8 Social Security myths busted

by lmallernee | October 17th, 2012

According to The Christian Science Monitor, some of the most common myths about Social Security include the following:

1. Social security funds are running out, so I should collect as soon as possible. For each year that you hold off on collecting Social Security after reaching full retirement age –which is typically age 66–you will get an eight percent increase in benefits. So waiting until you are 70 to collect benefits means about a third more income.

2. I will be able to live comfortably on Social Security alone. The average Social Security payment to a retired worker is around $1,234 per month. So unless you’re prepared to supplement Social Security with savings, pension, or extra income, you will not live well on Social Security alone.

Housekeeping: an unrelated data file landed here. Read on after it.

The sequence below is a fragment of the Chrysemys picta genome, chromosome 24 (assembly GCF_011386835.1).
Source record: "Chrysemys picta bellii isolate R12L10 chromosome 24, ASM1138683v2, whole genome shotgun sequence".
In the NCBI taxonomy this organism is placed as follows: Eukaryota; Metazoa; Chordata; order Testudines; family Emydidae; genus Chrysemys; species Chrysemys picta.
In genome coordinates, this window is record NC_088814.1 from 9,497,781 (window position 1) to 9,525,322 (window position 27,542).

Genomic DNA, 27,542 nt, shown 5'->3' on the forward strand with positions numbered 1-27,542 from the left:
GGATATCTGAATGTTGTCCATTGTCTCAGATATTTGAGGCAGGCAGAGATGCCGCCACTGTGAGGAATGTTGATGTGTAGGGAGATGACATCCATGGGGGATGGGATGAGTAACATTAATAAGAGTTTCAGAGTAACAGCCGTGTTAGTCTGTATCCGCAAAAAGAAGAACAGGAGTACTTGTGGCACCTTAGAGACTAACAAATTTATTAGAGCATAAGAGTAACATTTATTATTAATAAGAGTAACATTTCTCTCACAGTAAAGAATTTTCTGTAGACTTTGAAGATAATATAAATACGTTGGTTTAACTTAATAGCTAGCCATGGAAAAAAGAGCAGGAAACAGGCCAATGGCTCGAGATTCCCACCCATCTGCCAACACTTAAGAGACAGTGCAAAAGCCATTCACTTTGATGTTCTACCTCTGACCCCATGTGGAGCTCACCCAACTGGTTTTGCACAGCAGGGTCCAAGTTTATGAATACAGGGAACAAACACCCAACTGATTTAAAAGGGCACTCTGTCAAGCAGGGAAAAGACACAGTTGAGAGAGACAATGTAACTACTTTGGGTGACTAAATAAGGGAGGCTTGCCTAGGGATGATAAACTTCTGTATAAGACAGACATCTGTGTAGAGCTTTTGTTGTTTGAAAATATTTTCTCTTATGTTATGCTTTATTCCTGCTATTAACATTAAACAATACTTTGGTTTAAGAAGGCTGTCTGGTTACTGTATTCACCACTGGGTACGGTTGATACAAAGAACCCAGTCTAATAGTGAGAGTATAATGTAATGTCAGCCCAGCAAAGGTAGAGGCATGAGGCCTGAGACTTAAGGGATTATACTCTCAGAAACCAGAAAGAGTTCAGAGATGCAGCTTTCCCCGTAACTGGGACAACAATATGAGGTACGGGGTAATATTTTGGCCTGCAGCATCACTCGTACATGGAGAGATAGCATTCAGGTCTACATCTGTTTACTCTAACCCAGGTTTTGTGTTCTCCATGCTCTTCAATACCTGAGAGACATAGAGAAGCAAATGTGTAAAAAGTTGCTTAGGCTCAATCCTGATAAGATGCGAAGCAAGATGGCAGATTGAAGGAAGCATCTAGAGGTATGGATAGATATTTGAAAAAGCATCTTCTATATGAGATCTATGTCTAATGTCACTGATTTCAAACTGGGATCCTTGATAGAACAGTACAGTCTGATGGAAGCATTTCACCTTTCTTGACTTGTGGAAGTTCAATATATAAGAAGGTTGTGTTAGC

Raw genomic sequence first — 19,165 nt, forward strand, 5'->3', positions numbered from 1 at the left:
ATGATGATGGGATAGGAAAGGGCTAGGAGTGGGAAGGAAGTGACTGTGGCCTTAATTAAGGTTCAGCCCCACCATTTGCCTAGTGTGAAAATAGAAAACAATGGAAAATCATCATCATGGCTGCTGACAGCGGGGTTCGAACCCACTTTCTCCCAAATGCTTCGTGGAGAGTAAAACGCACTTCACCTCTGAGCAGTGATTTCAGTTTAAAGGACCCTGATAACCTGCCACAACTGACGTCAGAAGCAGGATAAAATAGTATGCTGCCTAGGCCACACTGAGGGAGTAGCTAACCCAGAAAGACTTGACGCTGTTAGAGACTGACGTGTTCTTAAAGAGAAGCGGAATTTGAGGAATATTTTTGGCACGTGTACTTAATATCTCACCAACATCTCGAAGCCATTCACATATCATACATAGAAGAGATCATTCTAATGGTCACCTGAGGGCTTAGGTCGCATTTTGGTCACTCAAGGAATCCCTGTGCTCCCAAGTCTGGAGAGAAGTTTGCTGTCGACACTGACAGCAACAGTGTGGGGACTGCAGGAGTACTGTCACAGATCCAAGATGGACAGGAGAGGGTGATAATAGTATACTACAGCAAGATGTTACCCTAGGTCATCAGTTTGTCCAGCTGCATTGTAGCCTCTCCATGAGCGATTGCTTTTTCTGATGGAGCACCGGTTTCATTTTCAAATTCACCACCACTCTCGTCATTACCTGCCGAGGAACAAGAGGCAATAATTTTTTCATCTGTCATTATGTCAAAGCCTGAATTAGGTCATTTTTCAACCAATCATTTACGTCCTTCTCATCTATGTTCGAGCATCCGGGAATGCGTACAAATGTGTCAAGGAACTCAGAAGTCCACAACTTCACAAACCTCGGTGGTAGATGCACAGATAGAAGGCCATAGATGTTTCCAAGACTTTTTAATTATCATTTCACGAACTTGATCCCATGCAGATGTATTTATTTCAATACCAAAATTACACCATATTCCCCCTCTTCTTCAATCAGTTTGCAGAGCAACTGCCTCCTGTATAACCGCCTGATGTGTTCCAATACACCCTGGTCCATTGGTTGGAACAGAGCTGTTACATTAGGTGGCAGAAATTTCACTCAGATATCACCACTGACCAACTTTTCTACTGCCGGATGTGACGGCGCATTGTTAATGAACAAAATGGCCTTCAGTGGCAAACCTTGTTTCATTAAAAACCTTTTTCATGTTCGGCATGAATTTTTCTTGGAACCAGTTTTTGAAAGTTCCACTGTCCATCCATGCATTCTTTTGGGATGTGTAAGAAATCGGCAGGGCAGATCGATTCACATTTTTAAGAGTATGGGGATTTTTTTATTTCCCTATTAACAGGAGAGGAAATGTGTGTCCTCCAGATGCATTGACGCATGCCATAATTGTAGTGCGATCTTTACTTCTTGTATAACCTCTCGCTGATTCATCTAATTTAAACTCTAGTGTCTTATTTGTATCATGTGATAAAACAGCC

3. The more money I make now, the more I will get back later. Social Security’s progressive benefits formula favors low-income workers.

4. Social Security is only for the retired. The program provides benefits for disabled workers of all ages, and it also provides survivor benefits to dependents of workers who pass away.

5. Qualifying for Social Security disability is easy. Some applicants have to wait two years or longer for a resolution of their claim.

We will continue with the other three Social Security myths on Friday’s blog.

If you or someone you know needs help with benefits, contact the disability lawyers at Fleschner, Stark, Tanoos & Newlin.

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